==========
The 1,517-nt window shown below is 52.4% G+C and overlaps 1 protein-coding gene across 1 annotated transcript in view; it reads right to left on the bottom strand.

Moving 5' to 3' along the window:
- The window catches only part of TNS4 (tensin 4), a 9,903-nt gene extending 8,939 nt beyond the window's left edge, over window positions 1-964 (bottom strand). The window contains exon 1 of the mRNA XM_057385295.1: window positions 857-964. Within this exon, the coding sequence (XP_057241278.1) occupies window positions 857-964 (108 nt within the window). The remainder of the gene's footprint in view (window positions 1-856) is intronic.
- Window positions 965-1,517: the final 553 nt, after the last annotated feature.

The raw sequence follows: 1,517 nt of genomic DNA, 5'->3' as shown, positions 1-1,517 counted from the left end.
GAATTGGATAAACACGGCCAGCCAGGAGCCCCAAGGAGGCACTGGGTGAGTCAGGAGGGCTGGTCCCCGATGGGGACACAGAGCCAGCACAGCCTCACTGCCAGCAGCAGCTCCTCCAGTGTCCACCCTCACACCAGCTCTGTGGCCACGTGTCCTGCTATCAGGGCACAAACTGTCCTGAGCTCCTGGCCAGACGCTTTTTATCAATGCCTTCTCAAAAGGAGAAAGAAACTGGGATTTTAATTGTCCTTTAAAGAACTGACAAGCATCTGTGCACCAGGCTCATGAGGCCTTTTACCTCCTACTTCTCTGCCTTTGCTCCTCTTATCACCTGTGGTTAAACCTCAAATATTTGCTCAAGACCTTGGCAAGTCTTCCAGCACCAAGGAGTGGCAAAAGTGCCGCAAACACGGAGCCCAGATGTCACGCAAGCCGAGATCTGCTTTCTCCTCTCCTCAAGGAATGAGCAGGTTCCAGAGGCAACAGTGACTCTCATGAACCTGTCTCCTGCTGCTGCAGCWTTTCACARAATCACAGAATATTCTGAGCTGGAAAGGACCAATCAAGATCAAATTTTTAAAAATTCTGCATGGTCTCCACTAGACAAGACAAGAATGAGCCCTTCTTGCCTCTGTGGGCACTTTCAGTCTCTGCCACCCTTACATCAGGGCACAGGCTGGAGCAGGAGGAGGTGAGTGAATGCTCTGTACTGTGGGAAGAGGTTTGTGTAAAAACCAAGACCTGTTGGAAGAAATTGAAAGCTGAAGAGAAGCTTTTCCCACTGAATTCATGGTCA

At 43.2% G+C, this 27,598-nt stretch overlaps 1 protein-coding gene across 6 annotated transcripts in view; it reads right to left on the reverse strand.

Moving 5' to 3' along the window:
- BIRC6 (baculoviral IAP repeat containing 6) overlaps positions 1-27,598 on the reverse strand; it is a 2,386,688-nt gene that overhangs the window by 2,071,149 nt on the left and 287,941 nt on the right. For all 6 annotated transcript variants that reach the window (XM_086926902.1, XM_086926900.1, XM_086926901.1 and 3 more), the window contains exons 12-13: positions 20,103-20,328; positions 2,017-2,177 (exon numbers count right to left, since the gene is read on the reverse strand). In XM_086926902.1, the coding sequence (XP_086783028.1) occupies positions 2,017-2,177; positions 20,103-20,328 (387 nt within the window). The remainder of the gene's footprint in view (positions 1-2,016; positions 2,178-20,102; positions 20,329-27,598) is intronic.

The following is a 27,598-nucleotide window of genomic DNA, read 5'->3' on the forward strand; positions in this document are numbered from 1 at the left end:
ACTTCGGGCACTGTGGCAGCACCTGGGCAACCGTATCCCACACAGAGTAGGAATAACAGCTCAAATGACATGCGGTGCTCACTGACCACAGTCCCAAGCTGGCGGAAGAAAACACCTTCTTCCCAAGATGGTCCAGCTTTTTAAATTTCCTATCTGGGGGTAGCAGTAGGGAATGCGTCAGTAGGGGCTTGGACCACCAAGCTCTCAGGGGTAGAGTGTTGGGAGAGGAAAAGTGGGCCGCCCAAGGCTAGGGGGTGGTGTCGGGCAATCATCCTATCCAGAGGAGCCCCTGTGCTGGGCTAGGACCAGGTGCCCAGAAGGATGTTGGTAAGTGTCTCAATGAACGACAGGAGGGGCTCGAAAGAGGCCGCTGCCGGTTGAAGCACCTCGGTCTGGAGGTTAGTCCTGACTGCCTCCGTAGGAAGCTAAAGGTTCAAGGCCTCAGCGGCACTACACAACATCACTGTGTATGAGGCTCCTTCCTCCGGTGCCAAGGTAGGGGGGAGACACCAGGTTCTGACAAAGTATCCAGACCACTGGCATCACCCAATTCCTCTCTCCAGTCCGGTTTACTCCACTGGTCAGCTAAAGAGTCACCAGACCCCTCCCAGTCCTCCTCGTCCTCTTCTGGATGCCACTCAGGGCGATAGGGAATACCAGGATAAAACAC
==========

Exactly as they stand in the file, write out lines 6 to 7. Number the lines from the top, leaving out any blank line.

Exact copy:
GAATTGGATAAACACGGCCAGCCAGGAGCCCCAAGGAGGCACTGGGTGAGTCAGGAGGGCTGGTCCCCGATGGGGACACAGAGCCAGCACAGCCTCACTGCCAGCAGCAGCTCCTCCAGTGTCCACCCTCACACCAGCTCTGTGGCCACGTGTCCTGCTATCAGGGCACAAACTGTCCTGAGCTCCTGGCCAGACGCTTTTTATCAATGCCTTCTCAAAAGGAGAAAGAAACTGGGATTTTAATTGTCCTTTAAAGAACTGACAAGCATCTGTGCACCAGGCTCATGAGGCCTTTTACCTCCTACTTCTCTGCCTTTGCTCCTCTTATCACCTGTGGTTAAACCTCAAATATTTGCTCAAGACCTTGGCAAGTCTTCCAGCACCAAGGAGTGGCAAAAGTGCCGCAAACACGGAGCCCAGATGTCACGCAAGCCGAGATCTGCTTTCTCCTCTCCTCAAGGAATGAGCAGGTTCCAGAGGCAACAGTGACTCTCATGAACCTGTCTCCTGCTGCTGCAGCWTTTCACARAATCACAGAATATTCTGAGCTGGAAAGGACCAATCAAGATCAAATTTTTAAAAATTCTGCATGGTCTCCACTAGACAAGACAAGAATGAGCCCTTCTTGCCTCTGTGGGCACTTTCAGTCTCTGCCACCCTTACATCAGGGCACAGGCTGGAGCAGGAGGAGGTGAGTGAATGCTCTGTACTGTGGGAAGAGGTTTGTGTAAAAACCAAGACCTGTTGGAAGAAATTGAAAGCTGAAGAGAAGCTTTTCCCACTGAATTCATGGTCA

At 43.2% G+C, this 27,598-nt stretch overlaps 1 protein-coding gene across 6 annotated transcripts in view; it reads right to left on the reverse strand.